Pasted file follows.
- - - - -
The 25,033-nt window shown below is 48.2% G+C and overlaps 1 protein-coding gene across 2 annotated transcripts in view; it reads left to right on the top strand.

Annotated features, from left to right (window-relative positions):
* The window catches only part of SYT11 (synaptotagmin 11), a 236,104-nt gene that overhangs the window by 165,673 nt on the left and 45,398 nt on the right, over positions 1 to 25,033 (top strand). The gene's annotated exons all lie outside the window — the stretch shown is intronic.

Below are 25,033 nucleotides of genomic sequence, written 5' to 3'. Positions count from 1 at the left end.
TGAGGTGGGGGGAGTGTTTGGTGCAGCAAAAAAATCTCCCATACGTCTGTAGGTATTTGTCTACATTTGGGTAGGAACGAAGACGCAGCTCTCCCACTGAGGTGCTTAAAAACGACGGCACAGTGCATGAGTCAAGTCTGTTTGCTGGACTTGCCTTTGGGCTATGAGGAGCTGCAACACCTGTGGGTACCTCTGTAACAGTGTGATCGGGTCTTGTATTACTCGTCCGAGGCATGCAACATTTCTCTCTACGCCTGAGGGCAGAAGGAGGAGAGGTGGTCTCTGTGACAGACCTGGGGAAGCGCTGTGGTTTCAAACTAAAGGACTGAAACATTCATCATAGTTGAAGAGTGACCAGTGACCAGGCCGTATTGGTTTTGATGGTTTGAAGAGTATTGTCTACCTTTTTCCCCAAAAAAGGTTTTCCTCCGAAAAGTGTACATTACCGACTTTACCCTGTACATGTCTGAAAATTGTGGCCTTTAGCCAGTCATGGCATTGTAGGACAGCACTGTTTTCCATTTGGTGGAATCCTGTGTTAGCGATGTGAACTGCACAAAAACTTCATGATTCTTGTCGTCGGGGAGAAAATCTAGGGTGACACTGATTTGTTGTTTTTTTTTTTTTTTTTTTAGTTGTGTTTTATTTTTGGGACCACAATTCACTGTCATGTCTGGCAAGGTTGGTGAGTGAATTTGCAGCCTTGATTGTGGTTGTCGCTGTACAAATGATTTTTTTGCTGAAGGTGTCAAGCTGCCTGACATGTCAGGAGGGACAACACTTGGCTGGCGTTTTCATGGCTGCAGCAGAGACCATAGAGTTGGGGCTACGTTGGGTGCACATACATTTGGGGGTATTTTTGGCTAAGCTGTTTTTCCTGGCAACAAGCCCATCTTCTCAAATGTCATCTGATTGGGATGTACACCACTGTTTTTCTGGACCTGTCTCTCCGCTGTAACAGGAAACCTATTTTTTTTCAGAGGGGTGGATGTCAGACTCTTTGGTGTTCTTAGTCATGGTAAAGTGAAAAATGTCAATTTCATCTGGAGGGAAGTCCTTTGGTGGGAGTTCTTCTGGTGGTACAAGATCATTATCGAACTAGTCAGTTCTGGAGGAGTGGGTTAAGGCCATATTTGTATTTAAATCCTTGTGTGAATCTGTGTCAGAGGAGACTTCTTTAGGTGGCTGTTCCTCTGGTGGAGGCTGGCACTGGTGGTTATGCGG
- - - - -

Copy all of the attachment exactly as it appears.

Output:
The 25,033-nt window shown below is 48.2% G+C and overlaps 1 protein-coding gene across 2 annotated transcripts in view; it reads left to right on the top strand.

Annotated features, from left to right (window-relative positions):
* The window catches only part of SYT11 (synaptotagmin 11), a 236,104-nt gene that overhangs the window by 165,673 nt on the left and 45,398 nt on the right, over positions 1 to 25,033 (top strand). The gene's annotated exons all lie outside the window — the stretch shown is intronic.

Below are 25,033 nucleotides of genomic sequence, written 5' to 3'. Positions count from 1 at the left end.
TGAGGTGGGGGGAGTGTTTGGTGCAGCAAAAAAATCTCCCATACGTCTGTAGGTATTTGTCTACATTTGGGTAGGAACGAAGACGCAGCTCTCCCACTGAGGTGCTTAAAAACGACGGCACAGTGCATGAGTCAAGTCTGTTTGCTGGACTTGCCTTTGGGCTATGAGGAGCTGCAACACCTGTGGGTACCTCTGTAACAGTGTGATCGGGTCTTGTATTACTCGTCCGAGGCATGCAACATTTCTCTCTACGCCTGAGGGCAGAAGGAGGAGAGGTGGTCTCTGTGACAGACCTGGGGAAGCGCTGTGGTTTCAAACTAAAGGACTGAAACATTCATCATAGTTGAAGAGTGACCAGTGACCAGGCCGTATTGGTTTTGATGGTTTGAAGAGTATTGTCTACCTTTTTCCCCAAAAAAGGTTTTCCTCCGAAAAGTGTACATTACCGACTTTACCCTGTACATGTCTGAAAATTGTGGCCTTTAGCCAGTCATGGCATTGTAGGACAGCACTGTTTTCCATTTGGTGGAATCCTGTGTTAGCGATGTGAACTGCACAAAAACTTCATGATTCTTGTCGTCGGGGAGAAAATCTAGGGTGACACTGATTTGTTGTTTTTTTTTTTTTTTTTTTAGTTGTGTTTTATTTTTGGGACCACAATTCACTGTCATGTCTGGCAAGGTTGGTGAGTGAATTTGCAGCCTTGATTGTGGTTGTCGCTGTACAAATGATTTTTTTGCTGAAGGTGTCAAGCTGCCTGACATGTCAGGAGGGACAACACTTGGCTGGCGTTTTCATGGCTGCAGCAGAGACCATAGAGTTGGGGCTACGTTGGGTGCACATACATTTGGGGGTATTTTTGGCTAAGCTGTTTTTCCTGGCAACAAGCCCATCTTCTCAAATGTCATCTGATTGGGATGTACACCACTGTTTTTCTGGACCTGTCTCTCCGCTGTAACAGGAAACCTATTTTTTTTCAGAGGGGTGGATGTCAGACTCTTTGGTGTTCTTAGTCATGGTAAAGTGAAAAATGTCAATTTCATCTGGAGGGAAGTCCTTTGGTGGGAGTTCTTCTGGTGGTACAAGATCATTATCGAACTAGTCAGTTCTGGAGGAGTGGGTTAAGGCCATATTTGTATTTAAATCCTTGTGTGAATCTGTGTCAGAGGAGACTTCTTTAGGTGGCTGTTCCTCTGGTGGAGGCTGGCACTGGTGGTTATGCGG